Puente, X.S., Sanchez, L.M., Overall, C.M. & Lopez-Otin, C. Human and mouse proteases: a comparative genomic approach. Nat. Rev. Genet. 4, 544–558 (2003).

  24. 24

    Chang, C. & Werb, Z. The many faces of metalloproteases: cell growth, invasion, angiogenesis, and metastasis. Trends Cell Biol. 11, S37–S43 (2001).

  25. 25

    Turner, A.J., Isaac, R.E. & Coates, D. The neprilysin (NEP) family of zinc metalloendopeptidases: genomics and function. Bioessays 23, 261–269 (2001).

  26. 26

    Lynch, C.C. & Matrisian, L.M. Matrix metalloproteinases in tumor-host cell communication. Differentiation 70, 561–573 (2002).

  27. 27

    Overall, C.M. & Lopez-Otin, C. Strategies for MMP inhibition in cancer: innovations for the post-trial era. Nat. Rev. Cancer 2, 657–672 (2002).

  28. 28

    Johnson, W.H., Roberts, N.A. & Borkakoti, N. Collagenase inhibitors: their design and potential therapeutic use. J. Enzyme Inhib. 2, 1–22 (1987).

  29. 29

    Stoermer, D. et al. Synthesis and biological evaluation of hydroxamate-based inhibitors of glutamate carboxypeptidase II. Bioorg. Med. Chem. Lett. 13, 2097–2100 (2003).

  30. 30

    Jani, M., Tordai, H., Trexler, M., Banyai, L. & Patthy, L. Hydroxamate-based peptide inhibitors of matrix metalloprotease 2. Biochimie 87, 385–392 (2005).

  31. 31

    Speers, A.E., Adam, G.C. & Cravatt, B.F. Activity-based protein profiling in vivo using a copper(I)-catalyzed azide-alkyne [3 + 2] cycloaddition. J. Am. Chem. Soc. 125, 4686–4687 (2003).

  32. 32

    Speers, A.E. & Cravatt, B.F. Profiling enzyme activities in vivo using click chemistry methods. Chem. Biol. 11, 535–546 (2004).

  33. 33

    Turk, B.E., Huang, L.L., Piro, E.T. & Cantley, L.C. Determination of protease cleavage site motifs using mixture-based oriented peptide libraries. Nat. Biotechnol. 19, 661–667 (2001).

  34. 34

    Washburn, M.P., Wolters, D. & Yates, J.R., III. Large-scale analysis of the yeast proteome by multidimensional protein identification technology. Nat. Biotechnol. 19, 242–247 (2001).

  35. 35

    Seftor, E.A. et al. Molecular determinants of human uveal melanoma invasion and metastasis. Clin. Exp. Metastasis 19, 233–246 (2002).

  36. 36

    Moss, M.L. & Bartsch, J.W. Therapeutic benefits from targeting of ADAM family members. Biochemistry 43, 7227–7235 (2004).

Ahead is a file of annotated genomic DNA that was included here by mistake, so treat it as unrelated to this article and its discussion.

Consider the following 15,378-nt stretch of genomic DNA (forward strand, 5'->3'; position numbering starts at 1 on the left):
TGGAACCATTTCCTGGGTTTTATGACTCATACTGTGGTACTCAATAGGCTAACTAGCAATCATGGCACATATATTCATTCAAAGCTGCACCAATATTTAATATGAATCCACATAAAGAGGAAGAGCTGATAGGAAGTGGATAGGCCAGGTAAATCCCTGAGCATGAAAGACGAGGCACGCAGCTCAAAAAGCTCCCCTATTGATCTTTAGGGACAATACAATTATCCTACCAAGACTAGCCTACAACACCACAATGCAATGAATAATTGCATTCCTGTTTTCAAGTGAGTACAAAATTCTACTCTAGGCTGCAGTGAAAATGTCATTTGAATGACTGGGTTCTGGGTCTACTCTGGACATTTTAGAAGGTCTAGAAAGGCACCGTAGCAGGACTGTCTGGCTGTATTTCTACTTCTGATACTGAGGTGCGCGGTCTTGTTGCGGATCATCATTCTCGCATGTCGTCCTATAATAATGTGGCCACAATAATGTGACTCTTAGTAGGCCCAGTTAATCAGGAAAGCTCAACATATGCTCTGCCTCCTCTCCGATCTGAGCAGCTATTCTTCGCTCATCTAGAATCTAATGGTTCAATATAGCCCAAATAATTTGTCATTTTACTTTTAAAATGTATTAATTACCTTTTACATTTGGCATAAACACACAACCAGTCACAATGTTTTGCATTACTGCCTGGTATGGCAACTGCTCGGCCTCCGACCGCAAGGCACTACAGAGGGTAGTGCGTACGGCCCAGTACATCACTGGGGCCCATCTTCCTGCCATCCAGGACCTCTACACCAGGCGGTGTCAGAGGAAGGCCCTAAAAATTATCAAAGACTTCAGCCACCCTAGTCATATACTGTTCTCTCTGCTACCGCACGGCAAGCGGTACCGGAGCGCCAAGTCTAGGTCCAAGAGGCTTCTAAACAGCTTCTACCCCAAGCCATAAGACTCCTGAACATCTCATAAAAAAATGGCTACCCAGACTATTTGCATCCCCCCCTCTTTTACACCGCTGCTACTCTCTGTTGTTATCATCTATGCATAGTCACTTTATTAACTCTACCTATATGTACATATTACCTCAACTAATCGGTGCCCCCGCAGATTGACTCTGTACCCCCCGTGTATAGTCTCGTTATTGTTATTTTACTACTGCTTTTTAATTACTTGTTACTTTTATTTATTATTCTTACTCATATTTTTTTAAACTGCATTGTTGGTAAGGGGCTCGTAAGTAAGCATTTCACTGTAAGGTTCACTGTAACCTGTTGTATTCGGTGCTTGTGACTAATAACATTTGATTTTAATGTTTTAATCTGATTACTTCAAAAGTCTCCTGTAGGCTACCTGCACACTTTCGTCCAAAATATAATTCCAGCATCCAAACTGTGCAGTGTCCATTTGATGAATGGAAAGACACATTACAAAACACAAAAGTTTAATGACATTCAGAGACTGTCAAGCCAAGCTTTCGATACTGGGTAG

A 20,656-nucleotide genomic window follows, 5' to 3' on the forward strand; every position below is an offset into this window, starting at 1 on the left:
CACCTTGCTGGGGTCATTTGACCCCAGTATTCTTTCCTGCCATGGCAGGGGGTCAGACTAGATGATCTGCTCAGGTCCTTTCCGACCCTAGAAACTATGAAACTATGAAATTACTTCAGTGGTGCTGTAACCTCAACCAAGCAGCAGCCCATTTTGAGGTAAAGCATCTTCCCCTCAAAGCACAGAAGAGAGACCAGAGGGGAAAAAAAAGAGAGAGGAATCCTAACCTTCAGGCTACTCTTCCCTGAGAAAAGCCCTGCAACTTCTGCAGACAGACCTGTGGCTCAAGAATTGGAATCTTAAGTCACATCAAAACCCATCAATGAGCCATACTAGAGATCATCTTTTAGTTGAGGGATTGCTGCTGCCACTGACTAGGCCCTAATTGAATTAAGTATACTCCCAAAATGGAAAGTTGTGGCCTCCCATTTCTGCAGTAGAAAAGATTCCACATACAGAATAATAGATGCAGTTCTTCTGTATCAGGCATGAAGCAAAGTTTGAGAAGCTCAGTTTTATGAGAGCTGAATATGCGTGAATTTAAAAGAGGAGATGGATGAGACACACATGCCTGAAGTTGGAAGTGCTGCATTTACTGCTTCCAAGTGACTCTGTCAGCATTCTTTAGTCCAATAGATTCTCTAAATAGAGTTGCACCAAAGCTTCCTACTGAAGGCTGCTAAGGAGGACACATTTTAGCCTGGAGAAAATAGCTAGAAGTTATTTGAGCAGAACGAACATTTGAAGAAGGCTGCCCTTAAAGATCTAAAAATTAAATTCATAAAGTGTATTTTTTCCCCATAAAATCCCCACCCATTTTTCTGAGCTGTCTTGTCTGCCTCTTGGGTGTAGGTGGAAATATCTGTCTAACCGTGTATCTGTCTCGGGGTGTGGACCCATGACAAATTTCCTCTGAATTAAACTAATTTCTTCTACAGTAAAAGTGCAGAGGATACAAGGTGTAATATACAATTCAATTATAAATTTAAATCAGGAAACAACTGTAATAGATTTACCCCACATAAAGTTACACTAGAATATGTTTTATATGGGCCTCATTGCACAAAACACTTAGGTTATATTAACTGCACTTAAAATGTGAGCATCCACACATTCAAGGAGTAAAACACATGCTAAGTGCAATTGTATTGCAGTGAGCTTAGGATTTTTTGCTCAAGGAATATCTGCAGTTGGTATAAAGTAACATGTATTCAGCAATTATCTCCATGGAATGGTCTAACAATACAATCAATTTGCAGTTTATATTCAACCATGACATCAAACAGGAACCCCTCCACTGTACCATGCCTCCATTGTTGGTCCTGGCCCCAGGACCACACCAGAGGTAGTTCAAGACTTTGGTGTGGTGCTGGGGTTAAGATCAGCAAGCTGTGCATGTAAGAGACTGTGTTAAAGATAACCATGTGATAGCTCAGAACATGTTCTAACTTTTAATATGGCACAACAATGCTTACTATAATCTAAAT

37. 37

    Blobel, C.P. ADAMs: key components in EGFR signalling and development. Nat. Rev. Mol. Cell Biol. 6, 32–43 (2005).

  38. 38

    Whittaker, M., Floyd, C.D., Brown, P. & Gearing, A.J. Design and therapeutic application of matrix metalloproteinase inhibitors. Chem. Rev. 99, 2735–2776 (1999).

  39. 39

    Seftor, E.A. et al. Epigenetic transdifferentiation of normal melanocytes by a metastatic melanoma microenvironment. Cancer Res. 65, 10164–10169 (2005).

  40. 40

    Ogata, Y., Itoh, Y. & Nagase, H. Steps involved in activation of the pro-matrix metalloproteinase 9 (progelatinase B)-tissue inhibitor of metalloproteinases-1 complex by 4-aminophenylmercuric acetate and proteinases. J. Biol. Chem. 270, 18506–18511 (1995).

  41. 41

    Speers, A.E. & Cravatt, B.F. A tandem orthogonal proteolysis strategy for high-content chemical proteomics. J. Am. Chem. Soc. 127, 10018–10019 (2005).

  42. 42

    Mock, W.L. & Cheng, H. Principles of hydroxamate inhibition of metalloproteases: carboxypeptidase A. Biochemistry 39, 13945–13952 (2000).

  43. 43

    Rawlings, N.D., Tolle, D.P. & Barrett, A.J. MEROPS: the peptidase database. Nucleic Acids Res. 32, D160–D164 (2004).

  44. 44

    Chenna, R. et al. Multiple sequence alignment with the Clustal series of programs. Nucleic Acids Res. 31, 3497–3500 (2003).

  45. 45

    Saitou, N. & Nei, M. The neighbor-joining method: a new method for reconstructing phylogenetic trees. Mol. Biol. Evol. 4, 406–425 (1987).

  46. 46

    Bingham, J. & Sudarsanam, S. Visualizing large hierarchical clusters in hyperbolic space. Bioinformatics 16, 660–661 (2000).

Download references

Acknowledgements

We thank G. Simon for assistance with construction of the metalloprotease family tree diagram, A. Saghatelian for assistance with probe synthesis, M. Madsen for assistance with cell culture, and S. Niessen and B. Wei for assistance with the analysis of MudPIT data. This work was supported by the US National Institutes of Health (CA087660), Activx Biosciences, the Skaggs Institute for Chemical Biology and a DFG Emmy Noether postdoctoral fellowship (S.A.S.).

Author information

Correspondence to Benjamin F Cravatt.

Ethics declarations

Competing interests

The authors declare no competing financial interests.

Supplementary information

Supplementary Fig. 1

Synthesis, structures and characterization of HxBPyne probe library. (PDF 491 kb)

Supplementary Fig. 2

Representative 1D gels showing the proteome reactivity profiles of members of the HxBPyne library. (PDF 177 kb)

Supplementary Fig. 3

Labeling of native and recombinant MPs by HxBPyne probes. (PDF 56 kb)

Supplementary Fig. 4

HxBPyne labeling of MMPs. (PDF 156 kb)

Supplementary Fig. 5

Expression levels of MPs in human melanoma cell lines. (PDF 59 kb)

Supplementary Fig. 6

Examples of MPs that were found at equivalent levels in HxBPyne-treated proteomes and control proteomes treated either with excess HxBPane probes or without any probe. (PDF 29 kb)

Supplementary Table 1

Complete list of specifically labeled MP targets identified by the optimal HxBPyne probe set and ABPP-MudPIT. (PDF 113 kb)

Supplementary Methods (PDF 87 kb)

Rights and permissions

Reprints and Permissions

About this article

Cite this article

Sieber, S., Niessen, S., Hoover, H. et al. Proteomic profiling of metalloprotease activities with cocktails of active-site probes. Nat Chem Biol 2, 274–281 (2006). https://doi.org/10.1038/nchembio781

Download citation

Further reading